The son of a famous father – who incidentally plays a very small part in the film, for luck, perhaps – John Huston has used with effective moderation the idea of the camera seeking and emphasising some characteristic, mental or physical or both of its subject rather than its ordinary form. This approach has undoubtedly added to the strength of the very fine performance of Sydney Greenstreet as Kasper Gutman, the arch-crook, and Mr Huston has been wise enough to confine the idea to one character only. His lighting and camera work is unusual in what would normally be unnoticed sequences. For example, a telephone on a bedside table with night-light upon it from the open window plus a side-lamp, the speaker being out of the picture, but the voice heard. In other words, the picture of a telephone conversation. The story is strong of itself with an unusual ending and fine acting, but it is the treatment which makes it the best thriller so far this year.
Evelyn Russell, Sight and Sound, Autumn 1942

This is a brilliantly directed, brilliantly acted and somewhat unusual film of its type. The atmosphere is well-sustained throughout and the casting is excellent. Mary Astor as the lovely but wicked Brigid is uncommonly attractive, and Lee Patrick gives a good performance as Spade’s efficient and understanding secretary. Spade himself is played with aplomb by Humphrey Bogart. Finally the hitherto unknown Sydney Greenstreet gives a magnificent characterisation as the fat arch-villain.
Monthly Film Bulletin, April 1942

Directed by: John Huston
©/Production Company/Presented by: Warner Bros.
Executive Producer: Hal B. Wallis
Associate Producer: Henry Blanke
Dialogue Director: Robert Foulk
Screen Play by: John Huston
Based upon the novel by: Dashiell Hammett
Director of Photography: Arthur Edeson
Editor: Thomas Richards
Art Director: Robert Haas
Gowns by: Orry-Kelly
Make-up Artist: Perc Westmore
Music by: Adolph Deutsch
Musical Director: Leo F. Forbstein
Sound by: Oliver S. Garretson

Unit Manager: Al Alleborn
Assistant Directors: Jack Sullivan, Claude Archer
2nd Assistant Director: John Prettyman
Script Clerk: Meta Rebner
Script Editor: Allen Rivkin
Additional Photography: Ernest Haller
1st Assistant Camera: Wally Meinardus
2nd Assistant Camera: Michael Joyce
Grip: E.F. Dexter
Gaffer: William Conger
Best Boy: William Steudeman
Stills Photography: Mack Elliott
Montages: Don Siegel
Scenic Artist: William McConnell
Properties: Gilbert Kissel
Assistant Properties: Keefe Malley
Wardrobe Woman: Cora Lobb
Wardrobe Man: B.W. Kring
Make-up: Frank McCoy
Hair: Joan Udko
Orchestrations: Arthur Lange

Humphrey Bogart (Samuel ‘Sam’ Spade)
Mary Astor (Brigid O’Shaughnessy)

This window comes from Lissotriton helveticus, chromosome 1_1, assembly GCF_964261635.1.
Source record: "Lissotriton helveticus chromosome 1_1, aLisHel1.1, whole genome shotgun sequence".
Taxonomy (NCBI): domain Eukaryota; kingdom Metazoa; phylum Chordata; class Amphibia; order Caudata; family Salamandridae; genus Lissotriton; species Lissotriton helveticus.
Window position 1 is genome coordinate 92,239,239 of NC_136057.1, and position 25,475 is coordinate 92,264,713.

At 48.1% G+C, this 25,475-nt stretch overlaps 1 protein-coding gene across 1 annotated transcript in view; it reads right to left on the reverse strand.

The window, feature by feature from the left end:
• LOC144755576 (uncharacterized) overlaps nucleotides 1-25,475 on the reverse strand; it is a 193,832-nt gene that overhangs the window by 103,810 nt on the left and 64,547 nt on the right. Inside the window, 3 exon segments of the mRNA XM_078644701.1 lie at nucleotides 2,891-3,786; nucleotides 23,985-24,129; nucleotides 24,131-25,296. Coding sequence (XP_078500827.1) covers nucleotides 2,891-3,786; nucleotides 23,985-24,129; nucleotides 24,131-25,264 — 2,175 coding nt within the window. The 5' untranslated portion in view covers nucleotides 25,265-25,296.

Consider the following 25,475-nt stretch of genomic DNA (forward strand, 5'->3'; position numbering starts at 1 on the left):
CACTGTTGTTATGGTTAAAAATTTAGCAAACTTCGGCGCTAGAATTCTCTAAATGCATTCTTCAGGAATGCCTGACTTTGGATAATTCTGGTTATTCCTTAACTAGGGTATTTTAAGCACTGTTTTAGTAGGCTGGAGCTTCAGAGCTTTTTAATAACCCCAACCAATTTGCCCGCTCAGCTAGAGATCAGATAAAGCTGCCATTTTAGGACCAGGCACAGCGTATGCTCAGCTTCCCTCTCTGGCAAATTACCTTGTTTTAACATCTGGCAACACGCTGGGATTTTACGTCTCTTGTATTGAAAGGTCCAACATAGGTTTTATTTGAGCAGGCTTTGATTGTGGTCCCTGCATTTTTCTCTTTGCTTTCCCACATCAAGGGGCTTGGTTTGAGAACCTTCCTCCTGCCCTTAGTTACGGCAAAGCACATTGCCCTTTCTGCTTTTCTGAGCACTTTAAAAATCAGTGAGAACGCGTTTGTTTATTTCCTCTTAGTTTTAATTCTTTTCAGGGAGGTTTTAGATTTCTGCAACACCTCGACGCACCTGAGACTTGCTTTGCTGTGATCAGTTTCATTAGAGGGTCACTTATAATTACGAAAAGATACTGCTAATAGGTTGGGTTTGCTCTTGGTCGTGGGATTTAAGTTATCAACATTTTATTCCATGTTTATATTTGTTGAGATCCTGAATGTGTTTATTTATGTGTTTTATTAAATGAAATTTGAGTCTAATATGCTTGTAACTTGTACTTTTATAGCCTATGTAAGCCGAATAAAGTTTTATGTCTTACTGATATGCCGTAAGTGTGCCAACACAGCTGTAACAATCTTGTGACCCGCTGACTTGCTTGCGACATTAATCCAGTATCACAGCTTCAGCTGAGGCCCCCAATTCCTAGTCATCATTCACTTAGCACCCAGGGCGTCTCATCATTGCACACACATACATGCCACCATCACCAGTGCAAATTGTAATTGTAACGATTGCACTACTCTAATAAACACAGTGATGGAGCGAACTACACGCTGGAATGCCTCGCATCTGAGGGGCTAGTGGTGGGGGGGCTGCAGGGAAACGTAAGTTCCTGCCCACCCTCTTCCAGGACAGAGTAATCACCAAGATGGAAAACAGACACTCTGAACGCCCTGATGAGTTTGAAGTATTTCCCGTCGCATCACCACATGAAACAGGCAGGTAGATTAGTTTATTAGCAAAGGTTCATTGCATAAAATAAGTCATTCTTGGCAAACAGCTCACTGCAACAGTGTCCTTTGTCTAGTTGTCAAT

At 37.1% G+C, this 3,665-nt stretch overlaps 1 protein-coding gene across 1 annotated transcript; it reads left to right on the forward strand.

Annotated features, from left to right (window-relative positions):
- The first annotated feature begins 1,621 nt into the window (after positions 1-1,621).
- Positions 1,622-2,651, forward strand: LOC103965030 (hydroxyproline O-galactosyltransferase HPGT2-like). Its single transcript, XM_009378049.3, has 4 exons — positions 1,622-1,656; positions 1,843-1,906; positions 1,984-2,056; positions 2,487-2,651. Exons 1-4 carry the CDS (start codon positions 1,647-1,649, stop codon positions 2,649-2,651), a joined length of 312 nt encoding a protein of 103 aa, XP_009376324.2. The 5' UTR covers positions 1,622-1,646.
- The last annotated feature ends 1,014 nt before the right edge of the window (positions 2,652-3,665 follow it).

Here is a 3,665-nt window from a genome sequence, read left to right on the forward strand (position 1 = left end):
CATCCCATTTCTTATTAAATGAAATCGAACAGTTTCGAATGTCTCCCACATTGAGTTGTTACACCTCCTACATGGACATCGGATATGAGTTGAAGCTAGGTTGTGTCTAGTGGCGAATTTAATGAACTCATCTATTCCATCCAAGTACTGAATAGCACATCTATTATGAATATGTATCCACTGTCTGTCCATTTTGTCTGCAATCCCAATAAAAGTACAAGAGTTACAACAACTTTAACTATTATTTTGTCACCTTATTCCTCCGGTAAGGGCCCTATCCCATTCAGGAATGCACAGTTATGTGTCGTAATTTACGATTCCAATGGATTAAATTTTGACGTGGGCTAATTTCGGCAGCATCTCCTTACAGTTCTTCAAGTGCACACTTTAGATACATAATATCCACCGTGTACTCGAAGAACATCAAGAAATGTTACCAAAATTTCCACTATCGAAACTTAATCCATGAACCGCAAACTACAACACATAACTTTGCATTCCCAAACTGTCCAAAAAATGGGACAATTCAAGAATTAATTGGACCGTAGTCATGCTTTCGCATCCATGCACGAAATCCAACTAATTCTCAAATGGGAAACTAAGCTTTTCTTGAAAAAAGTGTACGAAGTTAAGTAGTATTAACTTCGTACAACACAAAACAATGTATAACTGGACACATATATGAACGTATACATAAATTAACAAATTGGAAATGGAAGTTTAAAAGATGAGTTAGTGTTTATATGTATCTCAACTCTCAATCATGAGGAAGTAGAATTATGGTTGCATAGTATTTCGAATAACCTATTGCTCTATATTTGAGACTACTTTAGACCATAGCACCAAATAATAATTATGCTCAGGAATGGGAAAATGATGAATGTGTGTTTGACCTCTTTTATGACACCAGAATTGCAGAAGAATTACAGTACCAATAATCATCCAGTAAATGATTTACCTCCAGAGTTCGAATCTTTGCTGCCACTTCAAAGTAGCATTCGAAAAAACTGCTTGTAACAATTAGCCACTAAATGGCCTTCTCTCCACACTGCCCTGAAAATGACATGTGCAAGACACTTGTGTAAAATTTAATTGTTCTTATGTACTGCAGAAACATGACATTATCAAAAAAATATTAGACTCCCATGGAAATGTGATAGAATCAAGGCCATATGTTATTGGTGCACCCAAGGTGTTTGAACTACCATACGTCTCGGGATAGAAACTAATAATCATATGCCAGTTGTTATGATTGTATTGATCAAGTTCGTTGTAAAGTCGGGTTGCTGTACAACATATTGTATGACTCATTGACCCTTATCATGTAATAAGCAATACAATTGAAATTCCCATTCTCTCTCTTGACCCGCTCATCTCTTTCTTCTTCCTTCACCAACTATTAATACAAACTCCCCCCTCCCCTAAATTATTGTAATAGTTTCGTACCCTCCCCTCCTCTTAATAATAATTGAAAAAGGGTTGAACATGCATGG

Gladys George (Iva Archer)
Peter Lorre (Joel Cairo)
Barton MacLane (Lieutenant of Detectives Dundy)
Lee Patrick (Effie Perine)
Sydney Greenstreet (Kasper Gutman)
Ward Bond (Detective Tom Polhaus)
Jerome Cowan (Miles Archer)
Elisha Cook Jr (Wilmer Cook)
James Burke (Luke)
Murray Alper (Frank Richman)
John Hamilton (District Attorney Bryan)

Emory Parnell (mate of ‘La Paloma’)
Robert E. Homans (policeman)
Creighton Hale (stenographer)
Walter Huston (Captain Jacobi)
Charles Drake, William Hopper, Hank Mann (reporters)
Jack Mower (postal clerk)
Jack Perrin (policeman)
John Skins Miller (sign painter)
Paul Panzer, Sidney Bracey (men on street)

USA 1941©
101 mins

A BFI release

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Wed 1 Sep 18:00 (+ pre-recorded intro by film critic Farran Smith Nehme); Fri 17 Sep 21:00; Fri 1 Oct 14:30
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Thu 2 Sep 18:00; Fri 24 Sep 18:00; Sun 3 Oct 12:10
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Thu 2 Sep 14:45; Sun 12 Sep 15:00; Wed 29 Sep 17:45 (+ intro by Lucy Bolton, Queen Mary University of London); Sat 2 Oct 20:50
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Fri 3 Sep 20:40; Thu 9 Sep 14:30; Tue 14 Sep 17:50; Mon 20 Sep 17:50
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Sat 4 Sep 15:15; Thu 30 Sep 18:15
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Sun 5 Sep 18:10; Thu 9 Sep 18:10; Sat 18 Sep 21:00; Tue 21 Sep 14:45
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Mon 6 Sep 18:10; Thu 23 Sep 14:45; Sun 26 Sep 12:00
The Big Sleep
Tue 7 Sep 20:45; Sun 19 Sep 11:00; Mon 4 Oct 17:45
Wed 8 Sep 18:10 (+ intro by Geoff Andrew, Programmer-at-Large); Thu 16 Sep 14:30; Tue 21 Sep 21:00; Fri 1 Oct 20:50
The Third Man
Wed 8 Sep 21:00; Fri 10 Sep 14:30; Tue 14 Sep 20:50; Sat 2 Oct 11:30
Rear Window
Thu 9 Sep 20:45; Wed 15 Sep 17:20 (+ pre-recorded intro by Geoff Andrew, Programmer-at-Large); Sat 25 Sep 11:30; Tue 28 Sep 20:45; Tue 5 Oct 14:30
The Big Heat
Sat 11 Sep 14:30; Mon 13 Sep 21:00; Wed 22 Sep 18:00 (+ intro by Simran Hans, writer and film critic for ‘The Observer’); Mon 27 Sep 17:50
Philosophical Screens: Temptation and Coincidence in ‘Double Indemnity’
Wed 29 Sep 20:00 Blue Room

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Programme notes and credits compiled by the BFI Documentation Unit